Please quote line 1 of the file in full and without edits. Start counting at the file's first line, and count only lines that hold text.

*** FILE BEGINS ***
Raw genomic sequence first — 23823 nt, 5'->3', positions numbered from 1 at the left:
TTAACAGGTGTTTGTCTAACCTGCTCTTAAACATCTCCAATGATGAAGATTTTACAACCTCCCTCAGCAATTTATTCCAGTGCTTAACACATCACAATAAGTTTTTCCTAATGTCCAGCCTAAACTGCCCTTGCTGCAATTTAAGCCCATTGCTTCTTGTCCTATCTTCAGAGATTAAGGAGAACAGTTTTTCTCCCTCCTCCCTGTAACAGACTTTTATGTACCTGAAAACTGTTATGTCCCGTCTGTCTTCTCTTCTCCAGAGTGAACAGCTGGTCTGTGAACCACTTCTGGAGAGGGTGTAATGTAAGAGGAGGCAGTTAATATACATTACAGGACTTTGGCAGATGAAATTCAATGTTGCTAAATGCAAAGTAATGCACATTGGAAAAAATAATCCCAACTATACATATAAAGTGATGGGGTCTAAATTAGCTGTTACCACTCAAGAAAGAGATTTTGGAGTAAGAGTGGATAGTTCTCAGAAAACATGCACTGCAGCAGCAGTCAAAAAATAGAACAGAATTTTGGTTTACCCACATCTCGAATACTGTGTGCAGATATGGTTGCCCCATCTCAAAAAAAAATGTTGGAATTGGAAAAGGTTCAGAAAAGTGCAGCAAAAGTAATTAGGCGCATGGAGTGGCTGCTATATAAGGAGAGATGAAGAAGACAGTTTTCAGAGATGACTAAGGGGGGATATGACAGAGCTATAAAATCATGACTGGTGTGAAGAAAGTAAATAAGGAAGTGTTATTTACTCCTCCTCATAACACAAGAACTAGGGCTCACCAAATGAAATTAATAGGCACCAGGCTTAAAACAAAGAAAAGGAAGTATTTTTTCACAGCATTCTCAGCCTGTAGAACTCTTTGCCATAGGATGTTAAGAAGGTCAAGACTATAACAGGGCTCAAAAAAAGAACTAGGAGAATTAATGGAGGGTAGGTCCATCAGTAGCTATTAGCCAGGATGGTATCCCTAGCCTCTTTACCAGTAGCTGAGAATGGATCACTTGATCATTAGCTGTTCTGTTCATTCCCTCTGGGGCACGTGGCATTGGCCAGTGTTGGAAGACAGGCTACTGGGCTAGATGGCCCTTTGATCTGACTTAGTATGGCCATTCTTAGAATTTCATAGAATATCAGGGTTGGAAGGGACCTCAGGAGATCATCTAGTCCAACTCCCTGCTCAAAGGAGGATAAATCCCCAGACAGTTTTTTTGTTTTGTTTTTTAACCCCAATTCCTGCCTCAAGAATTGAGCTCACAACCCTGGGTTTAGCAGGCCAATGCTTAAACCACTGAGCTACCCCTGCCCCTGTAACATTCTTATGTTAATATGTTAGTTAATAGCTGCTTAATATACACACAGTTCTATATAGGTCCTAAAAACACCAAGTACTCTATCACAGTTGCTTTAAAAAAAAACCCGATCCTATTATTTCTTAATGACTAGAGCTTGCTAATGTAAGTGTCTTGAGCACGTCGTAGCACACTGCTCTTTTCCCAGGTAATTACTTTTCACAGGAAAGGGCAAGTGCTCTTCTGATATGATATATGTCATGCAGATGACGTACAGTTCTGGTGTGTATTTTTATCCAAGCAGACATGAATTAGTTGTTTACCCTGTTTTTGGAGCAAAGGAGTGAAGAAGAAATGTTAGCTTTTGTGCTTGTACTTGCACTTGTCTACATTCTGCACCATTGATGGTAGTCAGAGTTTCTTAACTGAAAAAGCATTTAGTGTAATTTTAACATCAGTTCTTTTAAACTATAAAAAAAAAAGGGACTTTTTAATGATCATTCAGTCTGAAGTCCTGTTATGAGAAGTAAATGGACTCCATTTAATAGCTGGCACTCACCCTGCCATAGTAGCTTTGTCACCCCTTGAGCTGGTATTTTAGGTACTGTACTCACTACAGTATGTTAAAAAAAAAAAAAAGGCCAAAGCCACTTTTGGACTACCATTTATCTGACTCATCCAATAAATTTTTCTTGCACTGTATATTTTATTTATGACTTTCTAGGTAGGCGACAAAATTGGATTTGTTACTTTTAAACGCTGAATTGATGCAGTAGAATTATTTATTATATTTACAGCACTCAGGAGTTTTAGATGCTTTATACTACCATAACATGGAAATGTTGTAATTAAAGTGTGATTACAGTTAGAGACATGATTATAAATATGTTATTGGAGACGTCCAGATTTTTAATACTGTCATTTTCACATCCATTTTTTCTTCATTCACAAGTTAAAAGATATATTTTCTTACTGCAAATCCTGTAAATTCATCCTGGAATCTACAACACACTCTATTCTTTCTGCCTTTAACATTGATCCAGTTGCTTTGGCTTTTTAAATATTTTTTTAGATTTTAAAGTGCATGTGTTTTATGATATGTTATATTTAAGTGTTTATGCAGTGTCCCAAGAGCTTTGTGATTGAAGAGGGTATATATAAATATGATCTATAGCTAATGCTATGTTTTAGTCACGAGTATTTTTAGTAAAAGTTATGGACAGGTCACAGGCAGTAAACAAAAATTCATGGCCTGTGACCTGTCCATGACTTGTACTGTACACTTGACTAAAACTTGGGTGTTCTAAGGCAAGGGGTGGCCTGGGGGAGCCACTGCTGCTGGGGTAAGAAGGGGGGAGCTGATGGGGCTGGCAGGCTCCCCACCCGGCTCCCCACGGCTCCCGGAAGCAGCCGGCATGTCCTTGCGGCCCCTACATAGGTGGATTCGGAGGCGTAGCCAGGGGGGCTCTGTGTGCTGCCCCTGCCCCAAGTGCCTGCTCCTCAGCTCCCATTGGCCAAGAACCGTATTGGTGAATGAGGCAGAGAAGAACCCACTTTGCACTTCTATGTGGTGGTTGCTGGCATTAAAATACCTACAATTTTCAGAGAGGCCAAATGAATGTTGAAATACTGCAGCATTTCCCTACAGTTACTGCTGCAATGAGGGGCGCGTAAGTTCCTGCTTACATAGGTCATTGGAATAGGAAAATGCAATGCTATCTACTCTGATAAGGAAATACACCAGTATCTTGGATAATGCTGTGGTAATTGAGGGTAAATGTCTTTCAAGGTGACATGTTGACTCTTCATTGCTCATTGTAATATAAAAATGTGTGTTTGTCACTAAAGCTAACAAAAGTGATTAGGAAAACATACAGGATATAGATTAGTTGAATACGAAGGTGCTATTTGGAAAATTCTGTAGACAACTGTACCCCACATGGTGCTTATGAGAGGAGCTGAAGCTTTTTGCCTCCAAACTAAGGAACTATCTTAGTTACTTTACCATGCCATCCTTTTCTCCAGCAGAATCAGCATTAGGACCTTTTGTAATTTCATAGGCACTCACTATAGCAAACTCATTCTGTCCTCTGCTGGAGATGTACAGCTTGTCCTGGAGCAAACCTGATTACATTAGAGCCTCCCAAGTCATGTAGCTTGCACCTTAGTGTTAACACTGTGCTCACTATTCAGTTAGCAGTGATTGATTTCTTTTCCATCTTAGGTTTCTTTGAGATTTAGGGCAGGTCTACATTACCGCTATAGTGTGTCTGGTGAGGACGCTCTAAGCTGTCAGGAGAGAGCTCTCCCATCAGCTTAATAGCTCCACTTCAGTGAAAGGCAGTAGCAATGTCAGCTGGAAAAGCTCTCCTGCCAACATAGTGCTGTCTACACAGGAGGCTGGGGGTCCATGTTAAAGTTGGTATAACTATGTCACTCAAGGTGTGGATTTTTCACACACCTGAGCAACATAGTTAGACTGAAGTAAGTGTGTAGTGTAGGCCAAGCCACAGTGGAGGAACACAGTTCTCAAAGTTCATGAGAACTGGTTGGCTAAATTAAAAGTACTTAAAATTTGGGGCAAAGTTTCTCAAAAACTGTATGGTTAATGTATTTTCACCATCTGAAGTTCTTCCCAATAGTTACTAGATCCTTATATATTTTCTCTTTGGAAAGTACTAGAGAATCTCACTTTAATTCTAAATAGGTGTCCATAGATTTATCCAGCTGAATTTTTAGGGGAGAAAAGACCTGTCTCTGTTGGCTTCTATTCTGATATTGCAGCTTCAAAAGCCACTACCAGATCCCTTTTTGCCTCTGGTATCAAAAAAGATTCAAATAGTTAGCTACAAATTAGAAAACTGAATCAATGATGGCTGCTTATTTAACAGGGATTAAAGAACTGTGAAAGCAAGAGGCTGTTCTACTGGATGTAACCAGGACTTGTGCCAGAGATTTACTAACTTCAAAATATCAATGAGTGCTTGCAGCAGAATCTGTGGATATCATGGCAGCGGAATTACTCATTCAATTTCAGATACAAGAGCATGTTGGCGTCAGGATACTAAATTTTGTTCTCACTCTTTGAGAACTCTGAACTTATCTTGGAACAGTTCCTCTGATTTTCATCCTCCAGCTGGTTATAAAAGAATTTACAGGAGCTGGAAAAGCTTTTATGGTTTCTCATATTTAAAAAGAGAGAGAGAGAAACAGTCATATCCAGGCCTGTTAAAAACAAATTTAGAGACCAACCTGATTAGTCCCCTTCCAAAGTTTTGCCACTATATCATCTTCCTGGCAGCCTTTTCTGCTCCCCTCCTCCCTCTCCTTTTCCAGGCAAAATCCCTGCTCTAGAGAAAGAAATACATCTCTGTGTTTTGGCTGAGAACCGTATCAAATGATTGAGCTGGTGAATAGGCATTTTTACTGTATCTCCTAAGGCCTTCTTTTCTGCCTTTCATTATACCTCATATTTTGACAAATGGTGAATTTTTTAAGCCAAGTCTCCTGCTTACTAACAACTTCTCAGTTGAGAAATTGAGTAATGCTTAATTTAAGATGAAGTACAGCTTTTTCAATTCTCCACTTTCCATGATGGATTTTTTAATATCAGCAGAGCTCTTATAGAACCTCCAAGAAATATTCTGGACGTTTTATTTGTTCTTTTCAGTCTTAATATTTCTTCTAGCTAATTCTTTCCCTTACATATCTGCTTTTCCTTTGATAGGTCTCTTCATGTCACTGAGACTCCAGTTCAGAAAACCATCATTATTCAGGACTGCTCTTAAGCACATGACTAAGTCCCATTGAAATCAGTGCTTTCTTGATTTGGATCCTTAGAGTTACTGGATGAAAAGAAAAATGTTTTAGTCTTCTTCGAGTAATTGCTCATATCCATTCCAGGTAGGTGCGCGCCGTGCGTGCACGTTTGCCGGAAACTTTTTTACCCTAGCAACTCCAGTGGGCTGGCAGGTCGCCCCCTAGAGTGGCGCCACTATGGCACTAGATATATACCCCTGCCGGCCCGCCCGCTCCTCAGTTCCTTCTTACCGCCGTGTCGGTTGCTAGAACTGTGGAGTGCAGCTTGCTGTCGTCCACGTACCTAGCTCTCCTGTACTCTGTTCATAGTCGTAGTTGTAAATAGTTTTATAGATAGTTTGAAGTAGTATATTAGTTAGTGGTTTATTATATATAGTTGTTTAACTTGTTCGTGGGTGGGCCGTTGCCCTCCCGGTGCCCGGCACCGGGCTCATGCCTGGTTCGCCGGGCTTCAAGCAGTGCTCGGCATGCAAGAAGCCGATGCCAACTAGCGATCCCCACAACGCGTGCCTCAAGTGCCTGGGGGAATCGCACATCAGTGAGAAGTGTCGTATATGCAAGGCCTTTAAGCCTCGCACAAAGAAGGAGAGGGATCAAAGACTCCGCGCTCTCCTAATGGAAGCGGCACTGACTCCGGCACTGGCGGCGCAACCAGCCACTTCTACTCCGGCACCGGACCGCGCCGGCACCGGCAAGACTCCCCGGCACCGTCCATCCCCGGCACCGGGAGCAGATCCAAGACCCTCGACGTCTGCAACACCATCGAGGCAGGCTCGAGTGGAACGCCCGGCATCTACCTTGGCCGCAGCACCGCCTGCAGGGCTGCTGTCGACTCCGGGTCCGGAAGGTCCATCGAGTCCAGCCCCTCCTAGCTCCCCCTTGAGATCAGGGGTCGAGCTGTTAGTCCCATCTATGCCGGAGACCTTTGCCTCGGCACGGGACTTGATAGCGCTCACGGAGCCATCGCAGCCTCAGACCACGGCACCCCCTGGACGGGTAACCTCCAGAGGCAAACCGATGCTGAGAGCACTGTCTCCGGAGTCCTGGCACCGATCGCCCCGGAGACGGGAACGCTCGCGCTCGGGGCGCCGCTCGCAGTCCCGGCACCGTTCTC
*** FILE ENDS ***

Raw genomic sequence first — 23823 nt, 5'->3', positions numbered from 1 at the left: